As a new mother, I am getting in the habit of making sure my daughter gets empowering messages on a daily basis. Rather than only hearing she’s adorable (which, granted, she is), I want her to hear about the volume of her power, depth of her compassion, and the scope of her abilities. I recently wrote an article for Inner Fire on this topic: 7 Mini Mantras You Can Share With Your Kids. Although it’s presented as suggestions for others, I wrote it as a commitment to myself; these are the yogic messages I want my daughter to grow up on.
Some of these messages I emulate naturally: from the day she was born my daughter has struck me with her sense of determination and purposefulness. To convey other messages, though, I have to overcome my own quirks and reservations. One of the hardest messages for me to commit to when the baby topples over or gets scared is:
5. “It’s okay to have feelings”: Accepting loss and change is not easy. It is normal to feel grief, sadness, frustration, and anger. Resisting these feelings or pretending they’re not there only creates more suffering. Being okay with unpleasant feelings (santosa) and expressing them in healthy ways won’t make them go away immediately, but it will allow you to move through them with grace.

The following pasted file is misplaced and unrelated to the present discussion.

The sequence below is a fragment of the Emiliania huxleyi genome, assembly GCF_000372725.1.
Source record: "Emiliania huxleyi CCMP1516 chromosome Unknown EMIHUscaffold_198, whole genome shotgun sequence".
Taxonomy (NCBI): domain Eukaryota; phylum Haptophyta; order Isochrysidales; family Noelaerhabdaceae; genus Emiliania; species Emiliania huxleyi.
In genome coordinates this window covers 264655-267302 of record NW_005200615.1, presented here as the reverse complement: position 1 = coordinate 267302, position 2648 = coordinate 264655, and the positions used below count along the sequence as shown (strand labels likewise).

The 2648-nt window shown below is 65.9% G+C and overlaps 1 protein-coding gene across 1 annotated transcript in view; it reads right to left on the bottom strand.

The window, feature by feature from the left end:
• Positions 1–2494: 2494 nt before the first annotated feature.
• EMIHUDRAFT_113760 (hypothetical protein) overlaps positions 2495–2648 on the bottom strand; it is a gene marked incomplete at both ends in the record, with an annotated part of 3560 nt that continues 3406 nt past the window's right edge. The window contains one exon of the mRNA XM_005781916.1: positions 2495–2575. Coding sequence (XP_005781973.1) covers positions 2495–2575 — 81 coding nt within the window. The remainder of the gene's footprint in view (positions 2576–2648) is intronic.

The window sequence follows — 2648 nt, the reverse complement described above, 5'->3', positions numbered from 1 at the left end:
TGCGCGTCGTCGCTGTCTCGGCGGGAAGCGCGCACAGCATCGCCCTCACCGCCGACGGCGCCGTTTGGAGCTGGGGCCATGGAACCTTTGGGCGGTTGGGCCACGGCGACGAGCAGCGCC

When she falls or gets startled, my automatic reaction is to swoop in to hug her, kiss her, cuddle her, distract her from what happened, and prevent her from crying. I like to think that my daughter is getting 24/7 on-call private yoga instruction from me, but this is the exact opposite of how I encourage my yoga students to face challenges. When I’m being more mindful with my daughter, I put a hand on her to let her know I’m there, and say, “How was that, little one?” Often, once she gets past the shock, she goes back to what she was doing as if nothing happened. Sometimes she cries, and then I hold her close if she reaches for me and reassure her, “It’s okay to cry. It’s okay to process what happened.” I think she picks up on it. I notice that from the safety and security of my arms, she immediately looks back to the location of the fall or to the stranger who surprised her and moves through the negative emotion so she can go back to exploring confidently.
Read the rest of the article over at Inner Fire>>